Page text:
A single mom writes in very frustrated. Her son’s father is not trying to see him. Should she keep forcing it, or stop trying?
A Community Member asks:
“Hi! I’m 17 years old, and I have an almost two-year-old son. His father and I recently got back together when things turned very bad. He would hit me and call me names, but then it turned into him calling our son names and telling him to shut up every time he cried. After a while, he would push him and be very aggressive with him. I ended up leaving. I filed for child support, which led to being blocked on everything and a long message saying I was a bad mom and pretty much how much of a pos I was for doing it.
He has court-ordered visits every other Saturday from 11-6. I had to download a text now app to message and ask if he wanted to get him, he didn’t respond to me, but I made sure I sent it another time, and he didn’t answer. He did this the last Saturday he was supposed to get him too. I am done trying, and I am at loss of what to do, should I stop all contact or keep trying to get him to see his son?“
Community Advice for the Single Mom Whose Ex Won’t See His Son
To see what advice the Mamas Uncut Facebook community has for this mom in need, read the comments of the post embedded below.
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I found the advice from the group to be quite energetic. You can read some of these responses below.
“It is HIS visitations. He is the one that needs to contact YOU. If he was concerned with seeing his child he would make the effort. Document EVERYTHING!!! Make sure you keep records of you trying to text him but the way i see it is its his responsibility to contact you on pick up locations. Its literally 7 hours a day, twice a month.”
“Go back to court and petition the court order its literally that easy. And also if he is dodging you and not answering on the designated days HE is in contempt of the court order and will be in trouble. Im confused why you havent contacted the court house already? Its one phone call or one visit in there.“
“Why would you want him in your son’s life? He could abuse him more.You can’t change someone or make them be a parent.”
“Keep walking with your head high and give that baby what you can. Single people do it everyday. I do it every day. Always hard at 1st but never depend on anyone but yourself to be there for this child and life will be easier. (Not even grandparents!)“
“If he is getting physical And aggressive with your son there is no way in heck I would allow unsupervised visits. I’d go to court ASAP and get full physical custody.“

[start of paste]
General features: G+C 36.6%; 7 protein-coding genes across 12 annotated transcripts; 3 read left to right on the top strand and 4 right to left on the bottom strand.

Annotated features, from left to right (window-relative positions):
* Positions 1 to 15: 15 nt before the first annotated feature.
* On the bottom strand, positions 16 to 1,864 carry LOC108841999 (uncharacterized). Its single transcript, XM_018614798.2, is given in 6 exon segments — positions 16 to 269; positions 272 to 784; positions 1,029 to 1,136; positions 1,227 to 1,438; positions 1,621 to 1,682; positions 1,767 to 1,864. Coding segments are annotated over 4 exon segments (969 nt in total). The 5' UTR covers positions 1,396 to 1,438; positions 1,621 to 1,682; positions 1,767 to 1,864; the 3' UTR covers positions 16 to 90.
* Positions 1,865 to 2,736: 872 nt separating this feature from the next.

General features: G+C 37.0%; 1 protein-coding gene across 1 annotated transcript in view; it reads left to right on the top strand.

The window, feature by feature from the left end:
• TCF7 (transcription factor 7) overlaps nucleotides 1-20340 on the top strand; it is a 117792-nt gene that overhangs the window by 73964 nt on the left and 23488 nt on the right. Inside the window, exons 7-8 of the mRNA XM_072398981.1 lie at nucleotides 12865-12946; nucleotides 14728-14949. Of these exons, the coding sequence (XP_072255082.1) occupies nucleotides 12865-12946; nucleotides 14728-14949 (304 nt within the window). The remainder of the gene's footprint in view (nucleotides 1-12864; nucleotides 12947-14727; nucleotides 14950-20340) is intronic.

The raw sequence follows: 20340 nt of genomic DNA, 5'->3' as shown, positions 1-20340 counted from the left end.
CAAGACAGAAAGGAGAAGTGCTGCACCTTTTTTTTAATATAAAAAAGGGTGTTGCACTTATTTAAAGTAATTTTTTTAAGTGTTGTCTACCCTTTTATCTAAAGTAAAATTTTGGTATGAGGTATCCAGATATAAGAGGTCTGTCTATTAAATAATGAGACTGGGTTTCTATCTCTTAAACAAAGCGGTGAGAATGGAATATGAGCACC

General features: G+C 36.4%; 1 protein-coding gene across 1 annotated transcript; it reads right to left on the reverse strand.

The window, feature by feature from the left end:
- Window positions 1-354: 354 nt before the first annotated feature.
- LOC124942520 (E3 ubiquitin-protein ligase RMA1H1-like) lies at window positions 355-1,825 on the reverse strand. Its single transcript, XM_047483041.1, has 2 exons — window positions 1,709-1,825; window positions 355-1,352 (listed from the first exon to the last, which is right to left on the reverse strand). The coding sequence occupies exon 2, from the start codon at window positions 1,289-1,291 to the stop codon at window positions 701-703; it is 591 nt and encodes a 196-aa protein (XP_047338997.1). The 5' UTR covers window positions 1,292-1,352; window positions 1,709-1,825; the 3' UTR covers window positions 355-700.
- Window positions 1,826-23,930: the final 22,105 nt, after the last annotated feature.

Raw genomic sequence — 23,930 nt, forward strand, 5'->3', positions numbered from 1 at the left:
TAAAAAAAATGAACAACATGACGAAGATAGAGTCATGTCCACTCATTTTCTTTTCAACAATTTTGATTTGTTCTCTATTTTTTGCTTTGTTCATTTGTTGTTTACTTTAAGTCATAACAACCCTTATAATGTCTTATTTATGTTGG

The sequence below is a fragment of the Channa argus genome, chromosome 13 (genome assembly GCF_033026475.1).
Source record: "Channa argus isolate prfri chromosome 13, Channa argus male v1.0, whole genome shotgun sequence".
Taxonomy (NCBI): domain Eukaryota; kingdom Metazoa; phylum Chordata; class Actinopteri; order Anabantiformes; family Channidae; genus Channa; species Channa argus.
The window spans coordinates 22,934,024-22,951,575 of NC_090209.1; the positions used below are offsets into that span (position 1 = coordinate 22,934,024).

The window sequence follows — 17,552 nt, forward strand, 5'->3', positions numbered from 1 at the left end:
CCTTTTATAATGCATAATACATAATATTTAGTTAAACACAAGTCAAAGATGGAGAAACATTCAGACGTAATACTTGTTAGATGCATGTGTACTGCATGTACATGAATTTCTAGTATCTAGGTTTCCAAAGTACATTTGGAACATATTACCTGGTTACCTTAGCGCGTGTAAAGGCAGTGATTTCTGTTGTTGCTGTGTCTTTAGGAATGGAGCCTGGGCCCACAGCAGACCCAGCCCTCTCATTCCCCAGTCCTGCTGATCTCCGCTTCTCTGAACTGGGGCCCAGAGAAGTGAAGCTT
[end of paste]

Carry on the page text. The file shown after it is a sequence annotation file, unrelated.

“You’re under no obligation to contact him. If his scheduled visitation is not important enough to him, it’s not your job to hound him. If it is important enough to him, he will contact you. As someone who’s fled an abusive relationship, I PROMISE you, your baby is better off without the violence and toxicity around him. I would let this be, report the abuse and do whatever you possibly can to protect your little one.“
I have to agree with many of the group’s responses. With the treatment you described that made you leave, I wouldn’t want him anywhere around my son. Of course, you can’t make that call, but if he isn’t responding to your initial contact, I wouldn’t try contacting him again.
If he responds eventually, I would request his visits to be chaperoned. You may need to get this court ordered, so you might use this time to prepare for the future so you can protect yourself and your son. Be safe.
Do you have any advice for this mom? Leave a comment to help another mom out!
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Dawn Onye is a Certified Lactation Counselor. With this certification comes education and her own experience helping mothers and babies with breastfeeding. With her CLC, she is required to keep herself up to date on the research studies, conferences, and training related to breastfeeding. She chose this field not just because she is an advocate for the benefits of breastfeeding, but because she sincerely loves working with mothers and babies. Her mission is not to push breastfeeding on all mothers and babies, but to help all mothers reach the goals they have and to provide the expertise for them to do so. The most important thing in life is to do what is best for your family without judgment from others.
Dawn is also a wife and a mother. She has four children ranging from 12 to 19 years old. She can help many families with tips and tricks she has learned along the way. She loves to read and write. Her favorite seasons are spring and fall, although she does enjoy summers while spending time with her family. There has been no greater accomplishment in life for her than being a mother.
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